3.8 Agents act under express or implied authority. Where the principal’s consent to have the agent act for them is manifested directly to the agent, either expressly or implicitly, the agent’s authority is actual authority. Where, on the other hand, the principal’s manifestation of consent is made to third parties (for example, consumers), the authority of the agent is apparent authority. Actual authority and apparent authority can, and do, often overlap, but it is possible for an agent to have apparent authority by reason of the way in which the agent has been represented to third parties by the principal, without necessarily enjoying actual authority. Accordingly, an agent may still bind its principal even though the agent acts outside the scope of its actual authority in circumstances where the principal has represented to the world at large by their words or conduct that the agent can so act. For this reason, it is of paramount importance to suppliers that they control the representations made by their agents; and most agency contracts are draconian in their attempts to circumscribe the freedom of agents to make representations and to enter into contracts with third parties.

Agency and packages

3.9 Irrespective of whether or not the Package Travel Regulations 2018 apply to a particular holiday, holiday contracts are governed first and last by the ordinary principles of English law, including the law of agency. In ABTA v CAA,4

Goldring J has commented:5

In my view, whether the agreement links the consumer to the organiser or retailer or both depends upon the application of the English law of contract, in particular the law of agency ... If by application of the English law of contract the retailer is liable under the contract between him and the consumer, he cannot escape his liability by blaming the lack of proper performance of the obligations under it on someone else. For, additionally, he is responsible for the proper performance by others who may supply services under the contract ... In short, that there may be such an additional

3P Watts and FMB Reynolds (eds) (2021) Bowstead & Reynolds on Agency (22nd edn) Sweet &

Maxwell, London, article 1.

4ABTA v CAA [2006] EWHC 13 (Admin), [2006] All ER (D) 54 (Jan).

5ABTA (above) at [161].


78 Saggerson on Travel Law and Litigation

obligation upon the retailer does not mean that the normal English law of contract has no relevance. It means that in the case of the sale of a package, the retailer cannot escape liability by pointing to someone else’s failure: that he must provide sufficient bonding to give that obligation value.

3.10 Before one can determine whether a particular party is responsible for the provision of ATOL security protection or is liable as a contracting party with a traveller, it is essential to determine whether the party identified is contracting as a principal on its own account, or as an agent on someone else’s account. Unhelpful though it may be, the answer is inevitably one of fact, degree and evidence. The fact that a party labels itself as only an ‘agent’ is far from conclusive; it will almost always be in the interests of a commercial entity to do so, but it cannot escape liability simply by misrepresenting the true nature of its relationship with the traveller. The extent to which the factual background is important and the parties’ stated intention can be unimportant is nowhere better illustrated than in International Life Leisure Limited v Revenue & Customs Commissioners.6The appellant company (L) appealed against a refusal by the VAT commissioners to authorise its repayment claims for VAT. L’s business was to market and effect bookings of properties and accommodation in hotels. In addition, L entered into agreements to market properties for agents who in turn acted for a number of property owners. L neither maintained the properties with which it dealt nor did it furnish or clean them. L produced two annual brochures that detailed the properties and accommodation it had agreed to market, which were supplied direct to the public and also to travel agents. The brochures contained booking conditions and other information relevant to bookings. If L successfully marketed a property or accommodation, it received commission for its efforts. The amount paid by holidaymakers to L was in turn paid net of commission to the holiday provider. The appeal concerned three types of contract:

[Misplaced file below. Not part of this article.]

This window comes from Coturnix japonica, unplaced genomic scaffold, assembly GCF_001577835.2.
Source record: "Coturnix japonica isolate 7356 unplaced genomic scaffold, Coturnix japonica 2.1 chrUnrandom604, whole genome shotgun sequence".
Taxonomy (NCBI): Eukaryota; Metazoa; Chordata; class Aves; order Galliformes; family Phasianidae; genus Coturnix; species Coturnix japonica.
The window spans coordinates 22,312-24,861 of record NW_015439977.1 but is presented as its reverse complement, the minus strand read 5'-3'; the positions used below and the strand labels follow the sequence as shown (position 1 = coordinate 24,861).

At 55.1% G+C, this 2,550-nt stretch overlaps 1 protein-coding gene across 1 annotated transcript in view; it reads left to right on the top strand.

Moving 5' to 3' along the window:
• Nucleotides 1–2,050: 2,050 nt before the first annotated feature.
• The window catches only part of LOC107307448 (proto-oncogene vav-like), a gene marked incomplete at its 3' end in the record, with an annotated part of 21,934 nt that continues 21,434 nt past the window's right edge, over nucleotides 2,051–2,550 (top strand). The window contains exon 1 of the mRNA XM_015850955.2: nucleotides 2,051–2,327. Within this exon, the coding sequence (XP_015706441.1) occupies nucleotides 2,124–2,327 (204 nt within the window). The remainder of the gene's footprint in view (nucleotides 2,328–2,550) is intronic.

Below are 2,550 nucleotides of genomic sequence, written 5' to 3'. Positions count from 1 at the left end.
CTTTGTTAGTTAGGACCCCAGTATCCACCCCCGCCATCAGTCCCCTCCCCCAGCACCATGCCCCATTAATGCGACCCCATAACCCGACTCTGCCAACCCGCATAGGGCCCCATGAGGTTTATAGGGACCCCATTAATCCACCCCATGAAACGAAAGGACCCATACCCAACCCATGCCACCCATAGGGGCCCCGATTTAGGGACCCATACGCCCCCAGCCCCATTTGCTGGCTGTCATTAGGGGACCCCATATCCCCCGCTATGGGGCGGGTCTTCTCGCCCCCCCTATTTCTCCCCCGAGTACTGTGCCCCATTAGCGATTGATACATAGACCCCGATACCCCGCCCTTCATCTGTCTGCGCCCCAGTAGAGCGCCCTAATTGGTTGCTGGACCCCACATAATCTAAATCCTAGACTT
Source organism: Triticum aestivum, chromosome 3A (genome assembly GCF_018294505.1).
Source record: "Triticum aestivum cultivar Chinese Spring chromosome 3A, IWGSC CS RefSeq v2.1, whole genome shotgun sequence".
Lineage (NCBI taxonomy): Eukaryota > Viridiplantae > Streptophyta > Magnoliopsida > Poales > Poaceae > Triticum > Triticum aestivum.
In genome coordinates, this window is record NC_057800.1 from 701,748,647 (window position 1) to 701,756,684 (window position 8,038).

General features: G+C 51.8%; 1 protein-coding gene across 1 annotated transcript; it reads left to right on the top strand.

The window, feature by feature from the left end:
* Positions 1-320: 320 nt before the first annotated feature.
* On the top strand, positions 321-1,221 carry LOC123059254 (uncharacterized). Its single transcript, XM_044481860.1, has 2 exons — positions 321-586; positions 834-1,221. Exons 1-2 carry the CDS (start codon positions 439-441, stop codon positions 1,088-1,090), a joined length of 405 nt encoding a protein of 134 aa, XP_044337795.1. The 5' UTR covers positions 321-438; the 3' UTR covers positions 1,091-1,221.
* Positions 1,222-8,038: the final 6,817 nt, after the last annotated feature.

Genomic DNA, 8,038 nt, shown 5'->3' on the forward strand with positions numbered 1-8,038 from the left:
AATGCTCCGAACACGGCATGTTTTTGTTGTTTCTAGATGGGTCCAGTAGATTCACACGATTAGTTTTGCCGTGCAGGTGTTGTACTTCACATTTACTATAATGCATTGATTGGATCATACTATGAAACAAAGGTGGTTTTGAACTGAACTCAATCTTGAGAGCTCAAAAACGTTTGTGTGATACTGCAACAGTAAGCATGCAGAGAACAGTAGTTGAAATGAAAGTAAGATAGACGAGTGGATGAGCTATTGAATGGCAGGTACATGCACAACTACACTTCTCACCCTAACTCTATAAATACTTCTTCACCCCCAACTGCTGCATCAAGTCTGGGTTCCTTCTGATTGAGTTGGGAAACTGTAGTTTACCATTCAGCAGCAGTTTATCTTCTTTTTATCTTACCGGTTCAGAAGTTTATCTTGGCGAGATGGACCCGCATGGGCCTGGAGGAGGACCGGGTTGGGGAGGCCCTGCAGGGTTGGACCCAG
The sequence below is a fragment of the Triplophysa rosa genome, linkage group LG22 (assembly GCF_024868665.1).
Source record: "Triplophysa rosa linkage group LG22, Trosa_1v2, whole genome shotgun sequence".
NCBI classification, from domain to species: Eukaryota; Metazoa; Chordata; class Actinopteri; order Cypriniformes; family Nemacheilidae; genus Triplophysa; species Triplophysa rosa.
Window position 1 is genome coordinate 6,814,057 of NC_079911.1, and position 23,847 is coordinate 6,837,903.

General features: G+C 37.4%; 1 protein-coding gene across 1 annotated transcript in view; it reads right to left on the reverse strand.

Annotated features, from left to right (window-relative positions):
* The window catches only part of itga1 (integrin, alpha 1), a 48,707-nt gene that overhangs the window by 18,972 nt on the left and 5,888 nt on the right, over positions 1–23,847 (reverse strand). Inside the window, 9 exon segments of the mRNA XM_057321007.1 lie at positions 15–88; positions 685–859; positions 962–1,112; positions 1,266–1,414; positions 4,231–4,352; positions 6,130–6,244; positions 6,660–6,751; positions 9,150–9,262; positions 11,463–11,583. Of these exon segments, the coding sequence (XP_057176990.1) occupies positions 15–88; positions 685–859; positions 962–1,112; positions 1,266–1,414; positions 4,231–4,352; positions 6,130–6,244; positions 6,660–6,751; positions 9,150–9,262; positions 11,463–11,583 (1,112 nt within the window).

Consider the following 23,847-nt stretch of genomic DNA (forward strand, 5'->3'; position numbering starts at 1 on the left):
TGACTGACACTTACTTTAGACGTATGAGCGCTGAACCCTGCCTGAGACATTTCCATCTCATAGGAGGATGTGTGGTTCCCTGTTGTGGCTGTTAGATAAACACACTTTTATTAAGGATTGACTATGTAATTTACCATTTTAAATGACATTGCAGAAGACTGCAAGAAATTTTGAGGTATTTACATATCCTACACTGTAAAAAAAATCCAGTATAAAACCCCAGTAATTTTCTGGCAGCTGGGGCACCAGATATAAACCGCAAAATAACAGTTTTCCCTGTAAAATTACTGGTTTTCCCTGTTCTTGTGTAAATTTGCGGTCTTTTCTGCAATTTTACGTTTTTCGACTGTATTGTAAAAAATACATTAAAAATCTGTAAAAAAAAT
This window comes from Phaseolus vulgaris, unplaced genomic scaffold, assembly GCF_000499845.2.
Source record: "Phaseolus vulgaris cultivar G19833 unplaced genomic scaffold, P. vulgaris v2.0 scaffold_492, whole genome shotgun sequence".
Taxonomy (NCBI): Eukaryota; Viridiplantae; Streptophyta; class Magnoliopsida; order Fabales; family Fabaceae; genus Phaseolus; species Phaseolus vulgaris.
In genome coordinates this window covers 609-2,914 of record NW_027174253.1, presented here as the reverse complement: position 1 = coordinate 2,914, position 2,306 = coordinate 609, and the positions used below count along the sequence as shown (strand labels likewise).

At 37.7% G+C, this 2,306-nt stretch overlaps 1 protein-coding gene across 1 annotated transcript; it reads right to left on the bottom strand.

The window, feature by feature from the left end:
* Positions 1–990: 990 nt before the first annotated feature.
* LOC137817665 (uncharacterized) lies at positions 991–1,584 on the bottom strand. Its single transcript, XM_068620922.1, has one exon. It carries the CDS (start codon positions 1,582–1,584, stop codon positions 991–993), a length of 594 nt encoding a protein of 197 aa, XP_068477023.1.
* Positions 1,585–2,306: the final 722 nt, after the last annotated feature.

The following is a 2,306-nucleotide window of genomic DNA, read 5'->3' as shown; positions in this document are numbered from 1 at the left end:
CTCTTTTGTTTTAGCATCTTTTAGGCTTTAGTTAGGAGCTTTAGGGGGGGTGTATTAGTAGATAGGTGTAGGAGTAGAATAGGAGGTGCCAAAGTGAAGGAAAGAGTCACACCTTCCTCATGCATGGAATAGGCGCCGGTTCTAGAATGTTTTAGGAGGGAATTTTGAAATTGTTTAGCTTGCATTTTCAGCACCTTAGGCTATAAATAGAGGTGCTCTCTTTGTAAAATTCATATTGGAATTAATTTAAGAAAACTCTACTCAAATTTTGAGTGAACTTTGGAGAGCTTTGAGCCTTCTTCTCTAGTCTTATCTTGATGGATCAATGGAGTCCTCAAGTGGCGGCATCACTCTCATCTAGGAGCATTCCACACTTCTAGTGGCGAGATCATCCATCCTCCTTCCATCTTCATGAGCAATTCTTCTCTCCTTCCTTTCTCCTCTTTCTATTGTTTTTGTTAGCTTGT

(a) The first contract took a standard form where L agreed with private individuals to let their properties. Under the terms, L had to pay any cancellation charges that might become due to the accommodation provider and it was authorised to set the rental rates for the accommodation to be paid by holidaymakers.

(b) The second contract offered accommodation through a large number of hotels. L was allocated a set number of rooms but neither acted as sole agent nor guaranteed any payments before bookings were secured. Again, L was responsible for cancellations and was under no obligation to inform the accommodation owner of the amount it charged for the rooms.

6International Life Leisure Limited v Revenue & Customs Commissioners [2006] BVC 2803,

[2006] 7 WLUK 314.

(c) In the third contract, L again made its profit by...